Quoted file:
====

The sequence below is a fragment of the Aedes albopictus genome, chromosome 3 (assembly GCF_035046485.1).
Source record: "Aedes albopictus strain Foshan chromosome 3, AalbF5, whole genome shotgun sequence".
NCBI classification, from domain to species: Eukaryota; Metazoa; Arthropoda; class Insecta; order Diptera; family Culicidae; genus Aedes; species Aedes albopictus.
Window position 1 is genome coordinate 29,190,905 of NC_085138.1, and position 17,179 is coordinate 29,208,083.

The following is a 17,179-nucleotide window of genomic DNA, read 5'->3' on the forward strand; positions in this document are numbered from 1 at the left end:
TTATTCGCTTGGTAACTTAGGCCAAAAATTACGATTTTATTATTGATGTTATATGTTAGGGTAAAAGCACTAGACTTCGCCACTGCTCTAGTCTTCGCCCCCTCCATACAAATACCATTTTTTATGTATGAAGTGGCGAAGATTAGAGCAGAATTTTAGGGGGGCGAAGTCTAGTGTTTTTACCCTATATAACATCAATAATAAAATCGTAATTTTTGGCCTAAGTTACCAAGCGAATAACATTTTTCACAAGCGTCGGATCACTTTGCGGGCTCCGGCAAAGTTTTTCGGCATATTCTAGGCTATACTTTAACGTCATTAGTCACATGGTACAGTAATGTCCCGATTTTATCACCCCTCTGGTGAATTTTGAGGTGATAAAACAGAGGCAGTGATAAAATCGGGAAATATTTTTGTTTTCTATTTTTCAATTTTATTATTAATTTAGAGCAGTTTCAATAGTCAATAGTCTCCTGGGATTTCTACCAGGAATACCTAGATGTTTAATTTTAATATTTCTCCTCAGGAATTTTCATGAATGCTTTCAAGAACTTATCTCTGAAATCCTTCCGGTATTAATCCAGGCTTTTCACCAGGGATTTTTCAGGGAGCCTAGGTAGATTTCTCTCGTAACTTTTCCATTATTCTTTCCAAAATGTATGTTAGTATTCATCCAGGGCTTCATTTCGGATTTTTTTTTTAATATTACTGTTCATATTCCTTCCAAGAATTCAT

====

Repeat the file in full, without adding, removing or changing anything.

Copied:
The sequence below is a fragment of the Aedes albopictus genome, chromosome 3 (assembly GCF_035046485.1).
Source record: "Aedes albopictus strain Foshan chromosome 3, AalbF5, whole genome shotgun sequence".
NCBI classification, from domain to species: Eukaryota; Metazoa; Arthropoda; class Insecta; order Diptera; family Culicidae; genus Aedes; species Aedes albopictus.
Window position 1 is genome coordinate 29,190,905 of NC_085138.1, and position 17,179 is coordinate 29,208,083.

The following is a 17,179-nucleotide window of genomic DNA, read 5'->3' on the forward strand; positions in this document are numbered from 1 at the left end:
TTATTCGCTTGGTAACTTAGGCCAAAAATTACGATTTTATTATTGATGTTATATGTTAGGGTAAAAGCACTAGACTTCGCCACTGCTCTAGTCTTCGCCCCCTCCATACAAATACCATTTTTTATGTATGAAGTGGCGAAGATTAGAGCAGAATTTTAGGGGGGCGAAGTCTAGTGTTTTTACCCTATATAACATCAATAATAAAATCGTAATTTTTGGCCTAAGTTACCAAGCGAATAACATTTTTCACAAGCGTCGGATCACTTTGCGGGCTCCGGCAAAGTTTTTCGGCATATTCTAGGCTATACTTTAACGTCATTAGTCACATGGTACAGTAATGTCCCGATTTTATCACCCCTCTGGTGAATTTTGAGGTGATAAAACAGAGGCAGTGATAAAATCGGGAAATATTTTTGTTTTCTATTTTTCAATTTTATTATTAATTTAGAGCAGTTTCAATAGTCAATAGTCTCCTGGGATTTCTACCAGGAATACCTAGATGTTTAATTTTAATATTTCTCCTCAGGAATTTTCATGAATGCTTTCAAGAACTTATCTCTGAAATCCTTCCGGTATTAATCCAGGCTTTTCACCAGGGATTTTTCAGGGAGCCTAGGTAGATTTCTCTCGTAACTTTTCCATTATTCTTTCCAAAATGTATGTTAGTATTCATCCAGGGCTTCATTTCGGATTTTTTTTTTAATATTACTGTTCATATTCCTTCCAAGAATTCAT